3. 3. Perseverance under such daunting conditions nevertheless met with notable successes. In 1945, the ROC, as one of the major Allied Powers, defeated Japan’s empire-building ambitions, and Taiwan, which Japan had taken from imperial China as a victory prize at the end of the First Sino- Japanese War (1894-1895), was restored to the ROC. It abrogated the un- equal treaties with which it had been saddled, became a founding member of the United Nations and took a hand in drafting the Universal Declara- tion of Human Rights. With the ascendance of communism on the mainland, however, the ROC government was forced to relocate to Taiwan in 1949, where it re- established its capital in Taipei. Prosperity for All In Taiwan, the ROC government instituted visionary policies that catalyzed a dazzling economic miracle. Thanks in part to what may be described as the most successful land reform program in history, Taiwan’s relatively impoverished agrarian economy was transformed into a highly prosperous one, based on increasingly sophisticated, knowledge-based manufacturing and service industries. As of mid-2010, the ROC ran ked as the world’s 16th-largest merchandise-exporting nation, 25th-largest economy and fourth-largest holder of foreign exchange reserves. Its nominal GDP per capita in 2010 stood at about US$18,600 (equivalent to more than US$34,700 in terms of purchasing power parity as calculated by the International Monetary Fund). And whereas previously, the ROC was a beneficiary of foreign aid, it has become one of the world’s major humanitarian benefactors. Democracy and Human Dignity Forceful movement toward full democratization and advancement of human rights began in the late 1970s and swiftly transformed Taiwan into one of the world’s most progressive societies. The fruits of democratic re- form are demonstrated by its numerous achievements in creating a more just, equitable society through the collaborative efforts of all sectors of soci- ety. These include, for example, amendments to the Constitution instituting the direct election of the nation’s president and parliamentarians by ROC VI3-建國百年專文OK (indexed).indd 6 2011/10/21 1:29:05 AM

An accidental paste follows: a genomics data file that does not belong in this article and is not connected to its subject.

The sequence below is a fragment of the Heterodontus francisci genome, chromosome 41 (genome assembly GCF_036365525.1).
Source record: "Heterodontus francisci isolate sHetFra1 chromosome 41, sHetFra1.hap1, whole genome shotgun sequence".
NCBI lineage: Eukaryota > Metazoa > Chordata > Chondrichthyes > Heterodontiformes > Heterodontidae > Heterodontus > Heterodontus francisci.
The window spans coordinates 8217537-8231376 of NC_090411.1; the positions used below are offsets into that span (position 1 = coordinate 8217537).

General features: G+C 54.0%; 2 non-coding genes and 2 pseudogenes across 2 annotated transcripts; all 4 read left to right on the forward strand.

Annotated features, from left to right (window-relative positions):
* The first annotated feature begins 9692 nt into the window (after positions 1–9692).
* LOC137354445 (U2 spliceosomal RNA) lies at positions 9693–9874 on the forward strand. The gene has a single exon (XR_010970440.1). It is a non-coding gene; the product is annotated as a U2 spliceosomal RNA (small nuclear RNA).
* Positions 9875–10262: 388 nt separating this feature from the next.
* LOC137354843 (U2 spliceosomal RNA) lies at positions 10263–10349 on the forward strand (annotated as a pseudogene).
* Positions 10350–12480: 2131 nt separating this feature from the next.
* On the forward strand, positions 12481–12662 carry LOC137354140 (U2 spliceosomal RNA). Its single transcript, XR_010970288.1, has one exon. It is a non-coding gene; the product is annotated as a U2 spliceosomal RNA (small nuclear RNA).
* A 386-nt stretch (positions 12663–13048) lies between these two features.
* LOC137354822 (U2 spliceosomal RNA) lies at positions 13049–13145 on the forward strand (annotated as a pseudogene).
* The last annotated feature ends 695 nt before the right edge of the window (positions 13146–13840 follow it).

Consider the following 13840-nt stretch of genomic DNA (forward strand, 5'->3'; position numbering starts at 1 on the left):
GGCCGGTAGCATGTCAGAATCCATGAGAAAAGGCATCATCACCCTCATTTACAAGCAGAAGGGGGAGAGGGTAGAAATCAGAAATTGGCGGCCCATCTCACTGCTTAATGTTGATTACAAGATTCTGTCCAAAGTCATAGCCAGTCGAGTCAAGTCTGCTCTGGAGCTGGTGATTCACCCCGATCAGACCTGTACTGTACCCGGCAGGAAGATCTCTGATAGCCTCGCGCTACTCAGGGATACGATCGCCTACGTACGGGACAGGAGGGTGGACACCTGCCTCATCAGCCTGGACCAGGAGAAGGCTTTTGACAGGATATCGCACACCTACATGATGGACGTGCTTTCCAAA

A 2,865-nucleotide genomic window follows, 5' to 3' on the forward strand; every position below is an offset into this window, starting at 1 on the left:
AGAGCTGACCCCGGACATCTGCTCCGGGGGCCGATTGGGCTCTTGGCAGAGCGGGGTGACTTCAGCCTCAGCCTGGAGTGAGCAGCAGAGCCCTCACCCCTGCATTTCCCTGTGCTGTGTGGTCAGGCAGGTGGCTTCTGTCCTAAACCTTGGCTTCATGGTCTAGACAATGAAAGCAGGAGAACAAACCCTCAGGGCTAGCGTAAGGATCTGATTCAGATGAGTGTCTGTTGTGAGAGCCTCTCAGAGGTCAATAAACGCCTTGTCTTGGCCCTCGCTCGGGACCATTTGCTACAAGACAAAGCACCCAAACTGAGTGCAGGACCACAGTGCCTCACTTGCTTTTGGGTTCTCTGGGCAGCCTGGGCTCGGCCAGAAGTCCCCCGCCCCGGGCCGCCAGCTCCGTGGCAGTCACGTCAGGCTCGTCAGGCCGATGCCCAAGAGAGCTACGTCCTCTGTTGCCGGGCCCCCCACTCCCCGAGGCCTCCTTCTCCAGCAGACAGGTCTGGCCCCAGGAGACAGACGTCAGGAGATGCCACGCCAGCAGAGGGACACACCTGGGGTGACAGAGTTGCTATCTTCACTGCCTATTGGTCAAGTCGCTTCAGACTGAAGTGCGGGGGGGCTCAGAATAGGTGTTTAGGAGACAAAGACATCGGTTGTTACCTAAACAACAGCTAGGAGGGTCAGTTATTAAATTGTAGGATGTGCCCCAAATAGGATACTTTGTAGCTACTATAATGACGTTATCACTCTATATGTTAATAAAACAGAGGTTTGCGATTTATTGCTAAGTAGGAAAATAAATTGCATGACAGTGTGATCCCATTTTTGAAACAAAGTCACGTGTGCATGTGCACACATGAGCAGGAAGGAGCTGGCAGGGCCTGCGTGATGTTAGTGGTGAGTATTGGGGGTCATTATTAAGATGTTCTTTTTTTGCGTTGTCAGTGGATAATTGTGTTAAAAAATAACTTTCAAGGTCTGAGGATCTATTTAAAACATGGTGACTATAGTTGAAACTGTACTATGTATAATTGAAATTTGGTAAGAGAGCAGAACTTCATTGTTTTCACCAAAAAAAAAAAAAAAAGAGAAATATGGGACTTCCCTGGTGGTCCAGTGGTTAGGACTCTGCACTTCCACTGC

4. 4. citizens with residency in Taiwan, and the enactment and enforcement of countless laws and regulations to ensure all manner of human rights with regard to due process of law, gender equality, privacy of personal informa- tion, etc. Further accomplishments include: •• measures to promote access to all levels of education regardless of economic ability; •• the establishment of a world-class universal health care system; •• the creation of a nationwide individual retirement account (IRA) sys- tem, obliging employers to make regular payments into their employ- ees’ IRAs, regardless of the number of times they change jobs; •• the provision of universal unemployment compensation; and •• programs to nurture the distinctive cultural and linguistic heritages of Taiwan’s kaleidoscope of ethnic groups. Consequently, the superiority of its political system and social institu- tions has been affirmed worldwide. U.S.-based Freedom House’s annual Freedom in the World survey, for example, has for many years ranked the ROC among the world’s freest nations. Ongoing Developments Since coming to office in May 2008, the administration of President Ma Ying-jeou has spearheaded a wide array of initiatives to enable the Re- public to continue advancing on all fronts. Demonstrating the ROC’s resolve to maintain momentum in the work of fostering democracy and protecting human rights, at the Presi- dent’s urging, on March 31, 2009 the Legislative Yuan ratified the U.N. International Covenant on Civil and Political Rights and the U.N. Interna- tional Covenant on Economic, Social and Cultural Rights. That same day, it passed legislation requiring that all ROC laws be in conformance with these conventions. President Ma signed the instruments of ratification of the covenants in May 2009. Further, to ensure that steady progress is made in implement- ing them, on December 10, 2010—International Human Rights Day—he established the Presidential Office Human Rights Consultative Committee, with Vice President Vincent C. Siew serving as its convener. VII3-建國百年專文OK (indexed).indd 7 2011/10/21 1:29:05 AM